As we close in on this blog’s annual Reagan’s Birthday celebration, it blows my mind sometimes that there’s a whole generation of adults out there who have no concept of life that wasn’t in the post-Reagan world. People who don’t remember “Malaise”; who likely went through 12+years of schooling without really learning about the Cold War, who know little about Solzenitzyn and Reykjavik, the Brandenburg Gate; people who know the fall of the Berlin Wall only from music videos and various bits of post-irony.

I got an email from someone today; this person was born in 1985 and, like an awful lot of people, is not a political junkie (and is thus pretty normal!). This person writes:

Hey Mitch! __________ here….. i’ve got a bit of a question for you that will make you see how uneducated i am about politics before my time (i’m 22.)
i’ve been reading your blog, truthfully not understanding a lot of it, but i’m interested: the general consensus whenever Reagan is brought up is
that he screwed up. Even Republicans think this way. i was raised in a house where from noon-5 all our radios blasted Rush Limbaugh and Joe Soucheray. My parents are uber-conservatives, who raised me with this line: “Ronald Reagan was a GREAT president.” That’s all they said. i never thought about it much, but for some reason a lot of people have been talking about him lately, my parents saying “I wish there were another Reagan running” and everyone else, including many people who post on your blog saying “Wow, Reagan was a mistake.” What did he do that was so wrong that even Republicans are bad-mouthing him? i haven’t been able to do much research on this, but if you could point me in the direction of a “Reagan for dummies” or another such resource, i’d be much obliged. i googled it, but there is way too much stuff that i don’t even know where to start. Thanks!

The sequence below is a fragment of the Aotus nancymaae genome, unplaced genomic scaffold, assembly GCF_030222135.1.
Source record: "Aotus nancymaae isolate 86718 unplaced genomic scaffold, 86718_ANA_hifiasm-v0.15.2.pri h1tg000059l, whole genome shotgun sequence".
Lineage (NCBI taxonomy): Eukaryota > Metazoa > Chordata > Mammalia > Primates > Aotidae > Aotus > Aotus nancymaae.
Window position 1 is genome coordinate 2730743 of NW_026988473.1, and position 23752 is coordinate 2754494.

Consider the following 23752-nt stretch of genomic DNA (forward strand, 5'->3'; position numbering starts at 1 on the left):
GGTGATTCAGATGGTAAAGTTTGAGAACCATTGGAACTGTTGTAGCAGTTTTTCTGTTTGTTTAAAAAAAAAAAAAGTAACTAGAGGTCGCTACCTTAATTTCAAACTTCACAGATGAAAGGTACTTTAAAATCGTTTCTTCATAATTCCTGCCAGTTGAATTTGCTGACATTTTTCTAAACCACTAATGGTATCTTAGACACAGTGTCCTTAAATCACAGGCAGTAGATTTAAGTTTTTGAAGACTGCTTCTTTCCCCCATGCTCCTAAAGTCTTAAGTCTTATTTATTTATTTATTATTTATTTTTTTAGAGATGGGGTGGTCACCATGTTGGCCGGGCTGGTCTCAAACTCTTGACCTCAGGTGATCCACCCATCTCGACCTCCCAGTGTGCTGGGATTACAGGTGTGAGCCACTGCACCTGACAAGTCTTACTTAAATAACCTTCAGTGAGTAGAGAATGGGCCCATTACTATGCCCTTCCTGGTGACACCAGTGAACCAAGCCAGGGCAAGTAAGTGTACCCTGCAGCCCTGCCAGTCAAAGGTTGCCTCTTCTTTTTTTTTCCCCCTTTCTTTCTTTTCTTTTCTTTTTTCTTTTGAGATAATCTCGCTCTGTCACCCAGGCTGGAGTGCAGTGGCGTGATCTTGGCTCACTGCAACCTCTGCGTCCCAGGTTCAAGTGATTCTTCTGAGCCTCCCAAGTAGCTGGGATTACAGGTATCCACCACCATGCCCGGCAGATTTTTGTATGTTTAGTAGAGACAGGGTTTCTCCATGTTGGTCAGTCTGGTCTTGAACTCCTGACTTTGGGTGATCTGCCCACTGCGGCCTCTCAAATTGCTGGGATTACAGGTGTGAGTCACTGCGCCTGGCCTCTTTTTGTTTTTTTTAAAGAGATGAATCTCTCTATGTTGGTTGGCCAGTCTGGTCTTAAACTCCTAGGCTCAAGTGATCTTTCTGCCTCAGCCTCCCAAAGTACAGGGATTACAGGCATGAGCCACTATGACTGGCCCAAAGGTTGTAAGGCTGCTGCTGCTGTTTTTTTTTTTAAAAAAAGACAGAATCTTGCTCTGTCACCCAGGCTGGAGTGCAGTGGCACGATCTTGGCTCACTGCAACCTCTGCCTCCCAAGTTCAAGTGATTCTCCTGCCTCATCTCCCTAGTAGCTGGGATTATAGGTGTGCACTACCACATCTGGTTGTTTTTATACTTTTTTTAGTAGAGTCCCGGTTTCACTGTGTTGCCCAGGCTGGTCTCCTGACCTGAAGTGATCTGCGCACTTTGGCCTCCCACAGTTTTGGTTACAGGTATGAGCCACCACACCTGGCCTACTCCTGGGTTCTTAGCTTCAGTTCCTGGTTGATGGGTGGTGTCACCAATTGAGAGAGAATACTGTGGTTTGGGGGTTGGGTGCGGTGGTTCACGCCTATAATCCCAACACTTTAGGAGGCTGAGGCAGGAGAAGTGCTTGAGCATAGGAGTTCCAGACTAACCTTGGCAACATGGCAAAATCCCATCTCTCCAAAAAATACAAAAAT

If you’re busy, don’t worry about it-it’s just a
casual interest of mine.

Well, of course I responded! The notion that people can grow up in this society and get their entire exposure to Reagan from people who are dedicated to rolling back his legacy – teachers, professors, the media, Hollywood – is a national travesty; any chance to try to roll it back, even for one person, is an opportunity and a gift.

So my response:

A *great* book to read – and a fast one, at that – is Ronald Reagan – How An Ordinary Man Became An Extraordinary President”, by Dinesh D’Souza. It’s a
fast read, and it’s a GREAT intro to the life of Reagan by a guy who was about your age when he worked in the White House. I’d lend you a copy, but he only copy I own is already lent out!

I grew up in a Democrat house, and was a liberal until was…well, about your age! And Reagan was the first Republican I ever voted for. It occurs to me
there’s a couple of generations out there who don’t kow how hopeless this country felt during the Ford and Carter years; your (plural!) entire frame of
reference is post-Reagan America! If you ever get a chance to see “Miracle” with Kurt Russell – the story of the ’80 US Olympic Hockey team (jeez, that was years before you were born!), the beginning shows a lot of why America was in trouble before 1980; demoralized from Vietnam and Watergate, with economic troubles that seemed intractable (inflation AND high unemployment). Add in Jimmy Carter telling us in a speech that we might all have to get used to the US being a smaller, weaker country, and top it off with *Iran* taking 53 Americans hostage and making the world laugh at us for a year and a half – it was a miserable time to be an American.